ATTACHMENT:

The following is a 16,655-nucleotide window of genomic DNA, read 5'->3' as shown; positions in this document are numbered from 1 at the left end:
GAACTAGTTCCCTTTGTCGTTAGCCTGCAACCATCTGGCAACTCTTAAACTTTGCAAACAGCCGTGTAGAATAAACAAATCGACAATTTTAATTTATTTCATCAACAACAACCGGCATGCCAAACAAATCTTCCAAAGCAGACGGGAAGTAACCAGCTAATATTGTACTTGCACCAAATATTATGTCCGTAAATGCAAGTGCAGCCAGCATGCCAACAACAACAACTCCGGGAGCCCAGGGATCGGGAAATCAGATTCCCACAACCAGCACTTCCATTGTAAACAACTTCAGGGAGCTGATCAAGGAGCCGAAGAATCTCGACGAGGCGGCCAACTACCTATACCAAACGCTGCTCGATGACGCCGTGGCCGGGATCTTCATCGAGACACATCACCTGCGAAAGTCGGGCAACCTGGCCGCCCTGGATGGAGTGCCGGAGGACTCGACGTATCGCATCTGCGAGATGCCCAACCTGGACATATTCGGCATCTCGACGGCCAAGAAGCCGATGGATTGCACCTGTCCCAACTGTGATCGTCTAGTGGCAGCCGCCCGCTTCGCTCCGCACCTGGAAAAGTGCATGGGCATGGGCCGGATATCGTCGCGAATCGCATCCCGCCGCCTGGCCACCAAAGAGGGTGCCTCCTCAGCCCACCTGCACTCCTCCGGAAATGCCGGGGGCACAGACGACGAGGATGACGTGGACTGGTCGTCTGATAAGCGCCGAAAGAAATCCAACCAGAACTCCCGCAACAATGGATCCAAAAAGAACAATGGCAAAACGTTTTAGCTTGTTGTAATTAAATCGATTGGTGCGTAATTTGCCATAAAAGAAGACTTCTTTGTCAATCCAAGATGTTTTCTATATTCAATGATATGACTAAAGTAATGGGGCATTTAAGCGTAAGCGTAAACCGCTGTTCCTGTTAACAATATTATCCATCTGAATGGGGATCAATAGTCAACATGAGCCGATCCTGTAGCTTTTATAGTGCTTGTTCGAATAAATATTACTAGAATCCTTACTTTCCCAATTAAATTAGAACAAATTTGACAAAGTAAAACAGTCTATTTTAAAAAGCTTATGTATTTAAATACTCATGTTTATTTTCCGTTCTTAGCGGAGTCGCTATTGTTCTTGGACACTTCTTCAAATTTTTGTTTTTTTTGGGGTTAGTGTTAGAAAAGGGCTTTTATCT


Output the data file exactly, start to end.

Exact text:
The following is a 16,655-nucleotide window of genomic DNA, read 5'->3' as shown; positions in this document are numbered from 1 at the left end:
GAACTAGTTCCCTTTGTCGTTAGCCTGCAACCATCTGGCAACTCTTAAACTTTGCAAACAGCCGTGTAGAATAAACAAATCGACAATTTTAATTTATTTCATCAACAACAACCGGCATGCCAAACAAATCTTCCAAAGCAGACGGGAAGTAACCAGCTAATATTGTACTTGCACCAAATATTATGTCCGTAAATGCAAGTGCAGCCAGCATGCCAACAACAACAACTCCGGGAGCCCAGGGATCGGGAAATCAGATTCCCACAACCAGCACTTCCATTGTAAACAACTTCAGGGAGCTGATCAAGGAGCCGAAGAATCTCGACGAGGCGGCCAACTACCTATACCAAACGCTGCTCGATGACGCCGTGGCCGGGATCTTCATCGAGACACATCACCTGCGAAAGTCGGGCAACCTGGCCGCCCTGGATGGAGTGCCGGAGGACTCGACGTATCGCATCTGCGAGATGCCCAACCTGGACATATTCGGCATCTCGACGGCCAAGAAGCCGATGGATTGCACCTGTCCCAACTGTGATCGTCTAGTGGCAGCCGCCCGCTTCGCTCCGCACCTGGAAAAGTGCATGGGCATGGGCCGGATATCGTCGCGAATCGCATCCCGCCGCCTGGCCACCAAAGAGGGTGCCTCCTCAGCCCACCTGCACTCCTCCGGAAATGCCGGGGGCACAGACGACGAGGATGACGTGGACTGGTCGTCTGATAAGCGCCGAAAGAAATCCAACCAGAACTCCCGCAACAATGGATCCAAAAAGAACAATGGCAAAACGTTTTAGCTTGTTGTAATTAAATCGATTGGTGCGTAATTTGCCATAAAAGAAGACTTCTTTGTCAATCCAAGATGTTTTCTATATTCAATGATATGACTAAAGTAATGGGGCATTTAAGCGTAAGCGTAAACCGCTGTTCCTGTTAACAATATTATCCATCTGAATGGGGATCAATAGTCAACATGAGCCGATCCTGTAGCTTTTATAGTGCTTGTTCGAATAAATATTACTAGAATCCTTACTTTCCCAATTAAATTAGAACAAATTTGACAAAGTAAAACAGTCTATTTTAAAAAGCTTATGTATTTAAATACTCATGTTTATTTTCCGTTCTTAGCGGAGTCGCTATTGTTCTTGGACACTTCTTCAAATTTTTGTTTTTTTTGGGGTTAGTGTTAGAAAAGGGCTTTTATCT